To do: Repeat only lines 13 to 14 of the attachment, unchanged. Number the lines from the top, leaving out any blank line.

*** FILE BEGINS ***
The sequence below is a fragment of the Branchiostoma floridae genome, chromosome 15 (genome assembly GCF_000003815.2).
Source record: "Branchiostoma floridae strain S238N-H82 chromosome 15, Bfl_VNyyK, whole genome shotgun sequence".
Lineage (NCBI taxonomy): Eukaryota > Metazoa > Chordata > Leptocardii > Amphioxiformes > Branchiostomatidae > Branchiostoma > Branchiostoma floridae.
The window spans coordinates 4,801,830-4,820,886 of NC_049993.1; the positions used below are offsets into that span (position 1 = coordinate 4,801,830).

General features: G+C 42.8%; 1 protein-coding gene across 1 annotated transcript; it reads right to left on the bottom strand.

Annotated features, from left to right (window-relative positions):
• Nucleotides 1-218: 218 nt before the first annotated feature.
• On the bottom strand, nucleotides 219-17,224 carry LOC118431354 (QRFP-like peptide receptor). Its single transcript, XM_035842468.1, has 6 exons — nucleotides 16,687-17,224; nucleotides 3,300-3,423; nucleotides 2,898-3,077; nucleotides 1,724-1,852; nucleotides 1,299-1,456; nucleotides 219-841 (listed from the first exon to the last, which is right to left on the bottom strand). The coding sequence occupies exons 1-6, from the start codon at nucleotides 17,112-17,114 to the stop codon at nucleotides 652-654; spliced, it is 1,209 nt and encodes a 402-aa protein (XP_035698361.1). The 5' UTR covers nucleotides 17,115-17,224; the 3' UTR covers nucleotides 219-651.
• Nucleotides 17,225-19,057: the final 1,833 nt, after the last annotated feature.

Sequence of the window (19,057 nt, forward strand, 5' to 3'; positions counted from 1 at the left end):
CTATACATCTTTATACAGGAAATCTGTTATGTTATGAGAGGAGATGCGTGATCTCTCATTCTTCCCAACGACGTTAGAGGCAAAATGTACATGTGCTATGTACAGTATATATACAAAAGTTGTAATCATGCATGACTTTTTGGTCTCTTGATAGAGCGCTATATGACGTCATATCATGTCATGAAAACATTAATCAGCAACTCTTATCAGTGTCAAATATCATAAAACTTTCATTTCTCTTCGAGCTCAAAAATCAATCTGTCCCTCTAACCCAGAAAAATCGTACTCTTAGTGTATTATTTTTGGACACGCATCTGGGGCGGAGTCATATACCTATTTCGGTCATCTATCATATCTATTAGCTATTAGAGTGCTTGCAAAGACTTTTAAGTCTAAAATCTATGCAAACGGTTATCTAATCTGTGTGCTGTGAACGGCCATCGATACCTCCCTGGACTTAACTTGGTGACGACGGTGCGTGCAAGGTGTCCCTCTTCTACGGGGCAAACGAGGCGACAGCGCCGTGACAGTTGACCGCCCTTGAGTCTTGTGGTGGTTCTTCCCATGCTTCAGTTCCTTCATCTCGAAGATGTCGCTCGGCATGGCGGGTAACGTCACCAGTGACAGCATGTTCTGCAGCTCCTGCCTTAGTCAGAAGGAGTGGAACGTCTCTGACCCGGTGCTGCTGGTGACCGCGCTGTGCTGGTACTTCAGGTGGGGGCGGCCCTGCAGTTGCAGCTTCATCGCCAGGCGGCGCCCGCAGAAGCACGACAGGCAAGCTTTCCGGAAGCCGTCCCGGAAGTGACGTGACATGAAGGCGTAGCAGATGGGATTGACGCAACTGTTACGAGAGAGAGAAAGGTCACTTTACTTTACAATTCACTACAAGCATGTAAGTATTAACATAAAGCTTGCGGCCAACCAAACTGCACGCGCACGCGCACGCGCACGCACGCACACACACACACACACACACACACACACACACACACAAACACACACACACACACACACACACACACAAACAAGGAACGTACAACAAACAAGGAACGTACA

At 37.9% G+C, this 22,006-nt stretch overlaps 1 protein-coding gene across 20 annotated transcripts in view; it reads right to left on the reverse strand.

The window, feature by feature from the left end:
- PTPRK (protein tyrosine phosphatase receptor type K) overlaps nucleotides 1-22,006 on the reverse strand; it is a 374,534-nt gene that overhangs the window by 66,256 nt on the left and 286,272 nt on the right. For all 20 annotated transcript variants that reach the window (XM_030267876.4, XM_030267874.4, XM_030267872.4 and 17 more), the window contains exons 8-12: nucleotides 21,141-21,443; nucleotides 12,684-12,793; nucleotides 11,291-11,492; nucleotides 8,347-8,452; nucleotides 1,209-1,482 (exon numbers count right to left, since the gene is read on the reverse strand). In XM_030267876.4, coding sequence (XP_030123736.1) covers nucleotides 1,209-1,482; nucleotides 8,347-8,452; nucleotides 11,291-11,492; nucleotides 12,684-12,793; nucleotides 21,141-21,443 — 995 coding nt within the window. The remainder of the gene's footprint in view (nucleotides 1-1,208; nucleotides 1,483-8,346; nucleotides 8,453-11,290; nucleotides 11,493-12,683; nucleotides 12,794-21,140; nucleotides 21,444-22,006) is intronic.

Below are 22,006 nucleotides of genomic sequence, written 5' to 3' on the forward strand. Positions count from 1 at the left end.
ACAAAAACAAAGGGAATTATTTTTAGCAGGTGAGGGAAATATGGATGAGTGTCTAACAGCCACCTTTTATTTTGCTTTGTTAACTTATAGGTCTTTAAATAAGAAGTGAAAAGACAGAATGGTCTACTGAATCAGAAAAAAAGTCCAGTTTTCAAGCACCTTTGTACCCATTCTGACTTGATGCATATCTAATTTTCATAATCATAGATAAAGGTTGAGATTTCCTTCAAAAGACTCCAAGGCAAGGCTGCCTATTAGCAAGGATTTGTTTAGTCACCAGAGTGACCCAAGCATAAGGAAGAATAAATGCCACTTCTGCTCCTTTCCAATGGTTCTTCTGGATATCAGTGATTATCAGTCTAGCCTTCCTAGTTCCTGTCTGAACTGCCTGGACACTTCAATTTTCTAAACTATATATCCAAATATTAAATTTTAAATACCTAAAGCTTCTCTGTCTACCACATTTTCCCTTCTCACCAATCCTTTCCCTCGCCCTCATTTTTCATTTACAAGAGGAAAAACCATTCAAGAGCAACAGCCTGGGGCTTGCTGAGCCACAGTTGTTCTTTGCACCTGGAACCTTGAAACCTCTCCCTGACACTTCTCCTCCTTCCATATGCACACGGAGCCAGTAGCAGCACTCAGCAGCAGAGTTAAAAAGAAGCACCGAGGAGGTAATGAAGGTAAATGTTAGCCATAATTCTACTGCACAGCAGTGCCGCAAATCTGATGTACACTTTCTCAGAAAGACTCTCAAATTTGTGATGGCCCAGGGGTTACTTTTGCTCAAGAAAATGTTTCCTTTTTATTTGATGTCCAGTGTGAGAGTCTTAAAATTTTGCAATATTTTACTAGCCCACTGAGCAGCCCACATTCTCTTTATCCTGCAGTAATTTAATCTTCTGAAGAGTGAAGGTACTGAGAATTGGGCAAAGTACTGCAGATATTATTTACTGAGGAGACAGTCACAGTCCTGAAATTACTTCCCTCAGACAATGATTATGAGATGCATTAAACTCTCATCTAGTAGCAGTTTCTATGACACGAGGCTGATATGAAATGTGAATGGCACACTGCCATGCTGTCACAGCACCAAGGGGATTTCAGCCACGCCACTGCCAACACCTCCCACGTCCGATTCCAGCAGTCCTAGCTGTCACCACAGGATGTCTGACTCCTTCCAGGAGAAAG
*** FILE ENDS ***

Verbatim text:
The window, feature by feature from the left end:
- PTPRK (protein tyrosine phosphatase receptor type K) overlaps nucleotides 1-22,006 on the reverse strand; it is a 374,534-nt gene that overhangs the window by 66,256 nt on the left and 286,272 nt on the right. For all 20 annotated transcript variants that reach the window (XM_030267876.4, XM_030267874.4, XM_030267872.4 and 17 more), the window contains exons 8-12: nucleotides 21,141-21,443; nucleotides 12,684-12,793; nucleotides 11,291-11,492; nucleotides 8,347-8,452; nucleotides 1,209-1,482 (exon numbers count right to left, since the gene is read on the reverse strand). In XM_030267876.4, coding sequence (XP_030123736.1) covers nucleotides 1,209-1,482; nucleotides 8,347-8,452; nucleotides 11,291-11,492; nucleotides 12,684-12,793; nucleotides 21,141-21,443 — 995 coding nt within the window. The remainder of the gene's footprint in view (nucleotides 1-1,208; nucleotides 1,483-8,346; nucleotides 8,453-11,290; nucleotides 11,493-12,683; nucleotides 12,794-21,140; nucleotides 21,444-22,006) is intronic.